There is a common belief that in any contract, if the goods or services provided do not do what they are intended to do it will open the door for a claim in damages. That is not always so, as a recent case shows.
It involved a specialist fire protection company that provided a company that produced frozen foods with a fire suppression system in order to control the fire risk from a multi-purpose fryer in their building. When that caught fire 11 years after its installation, the fire suppression system failed to put the fire out, which caused extensive damage to the company’s premises and its business and led to a claim for £6.6 million.
The fire protection company had a contract which incorporated as standard a term which clearly stated that it was excluded from all liability for loss, damage etc. resulting from the failure of the system or the negligence of the company that installed it. Cover for consequential loss was stated to be available at an extra cost.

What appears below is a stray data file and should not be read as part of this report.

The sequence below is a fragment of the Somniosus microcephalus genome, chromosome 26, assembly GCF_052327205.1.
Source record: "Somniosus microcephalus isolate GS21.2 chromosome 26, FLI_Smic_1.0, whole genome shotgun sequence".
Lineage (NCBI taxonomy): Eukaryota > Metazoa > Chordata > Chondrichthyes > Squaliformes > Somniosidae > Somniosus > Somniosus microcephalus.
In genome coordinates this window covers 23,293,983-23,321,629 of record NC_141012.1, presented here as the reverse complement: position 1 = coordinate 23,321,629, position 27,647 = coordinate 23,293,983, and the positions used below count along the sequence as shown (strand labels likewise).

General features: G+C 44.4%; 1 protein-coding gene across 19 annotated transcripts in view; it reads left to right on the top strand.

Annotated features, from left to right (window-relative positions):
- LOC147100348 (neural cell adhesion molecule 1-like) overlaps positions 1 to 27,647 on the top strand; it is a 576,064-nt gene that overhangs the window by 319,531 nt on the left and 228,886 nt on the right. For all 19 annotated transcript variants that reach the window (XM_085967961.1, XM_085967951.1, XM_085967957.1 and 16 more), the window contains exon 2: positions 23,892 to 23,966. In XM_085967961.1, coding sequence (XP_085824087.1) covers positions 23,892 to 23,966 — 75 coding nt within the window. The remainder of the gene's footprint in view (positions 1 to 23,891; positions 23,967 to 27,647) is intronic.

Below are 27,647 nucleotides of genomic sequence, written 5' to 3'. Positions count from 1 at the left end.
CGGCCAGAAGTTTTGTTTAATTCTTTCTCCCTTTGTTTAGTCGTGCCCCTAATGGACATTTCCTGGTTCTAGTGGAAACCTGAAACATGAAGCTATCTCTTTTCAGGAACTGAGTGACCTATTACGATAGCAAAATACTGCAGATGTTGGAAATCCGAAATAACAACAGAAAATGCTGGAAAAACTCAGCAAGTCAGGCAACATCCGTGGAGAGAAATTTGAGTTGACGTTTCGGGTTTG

The first paragraph of the agreement drew attention to this, stating that the contract provided for no damages to be due in any circumstances. The food producer argued that such a blanket disclaimer was a breach of the Unfair Contract Terms Act 1977 (UCTA), and that a claim in negligence could be brought. The Court of Appeal disagreed.
In the Court’s view, the terms of the contract could not be said to be particularly onerous and had been adequately brought to the food producer’s attention. The contract was quite low value (under £8,000) and the allocation of risk was reasonable. Given that there was no disparity of bargaining power between the two companies and that cover for the risk that eventually materialised was offered, the contract could not be said to have breached the UCTA either. For further information on this topic please contact David Bailey on 01273 810 064 or email email@example.com.